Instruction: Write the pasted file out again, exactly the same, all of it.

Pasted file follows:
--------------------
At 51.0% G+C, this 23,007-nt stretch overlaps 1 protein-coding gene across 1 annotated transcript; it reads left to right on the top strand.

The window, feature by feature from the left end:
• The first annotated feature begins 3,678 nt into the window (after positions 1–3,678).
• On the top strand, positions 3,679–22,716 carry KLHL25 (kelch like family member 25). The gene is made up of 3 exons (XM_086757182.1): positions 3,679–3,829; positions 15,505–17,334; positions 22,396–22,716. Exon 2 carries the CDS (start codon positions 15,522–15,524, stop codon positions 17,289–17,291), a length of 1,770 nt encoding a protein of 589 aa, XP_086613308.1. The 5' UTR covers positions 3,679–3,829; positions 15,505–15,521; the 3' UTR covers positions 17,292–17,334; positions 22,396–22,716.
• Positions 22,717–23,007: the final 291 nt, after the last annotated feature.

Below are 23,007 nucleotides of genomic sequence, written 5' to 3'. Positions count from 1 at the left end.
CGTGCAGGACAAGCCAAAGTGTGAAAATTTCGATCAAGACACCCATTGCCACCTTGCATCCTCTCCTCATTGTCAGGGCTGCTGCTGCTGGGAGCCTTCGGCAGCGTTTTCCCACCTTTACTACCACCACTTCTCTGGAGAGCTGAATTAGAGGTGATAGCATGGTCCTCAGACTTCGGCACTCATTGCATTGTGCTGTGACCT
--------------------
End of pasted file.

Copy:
At 51.0% G+C, this 23,007-nt stretch overlaps 1 protein-coding gene across 1 annotated transcript; it reads left to right on the top strand.

The window, feature by feature from the left end:
• The first annotated feature begins 3,678 nt into the window (after positions 1–3,678).
• On the top strand, positions 3,679–22,716 carry KLHL25 (kelch like family member 25). The gene is made up of 3 exons (XM_086757182.1): positions 3,679–3,829; positions 15,505–17,334; positions 22,396–22,716. Exon 2 carries the CDS (start codon positions 15,522–15,524, stop codon positions 17,289–17,291), a length of 1,770 nt encoding a protein of 589 aa, XP_086613308.1. The 5' UTR covers positions 3,679–3,829; positions 15,505–15,521; the 3' UTR covers positions 17,292–17,334; positions 22,396–22,716.
• Positions 22,717–23,007: the final 291 nt, after the last annotated feature.

Below are 23,007 nucleotides of genomic sequence, written 5' to 3'. Positions count from 1 at the left end.
CGTGCAGGACAAGCCAAAGTGTGAAAATTTCGATCAAGACACCCATTGCCACCTTGCATCCTCTCCTCATTGTCAGGGCTGCTGCTGCTGGGAGCCTTCGGCAGCGTTTTCCCACCTTTACTACCACCACTTCTCTGGAGAGCTGAATTAGAGGTGATAGCATGGTCCTCAGACTTCGGCACTCATTGCATTGTGCTGTGACCT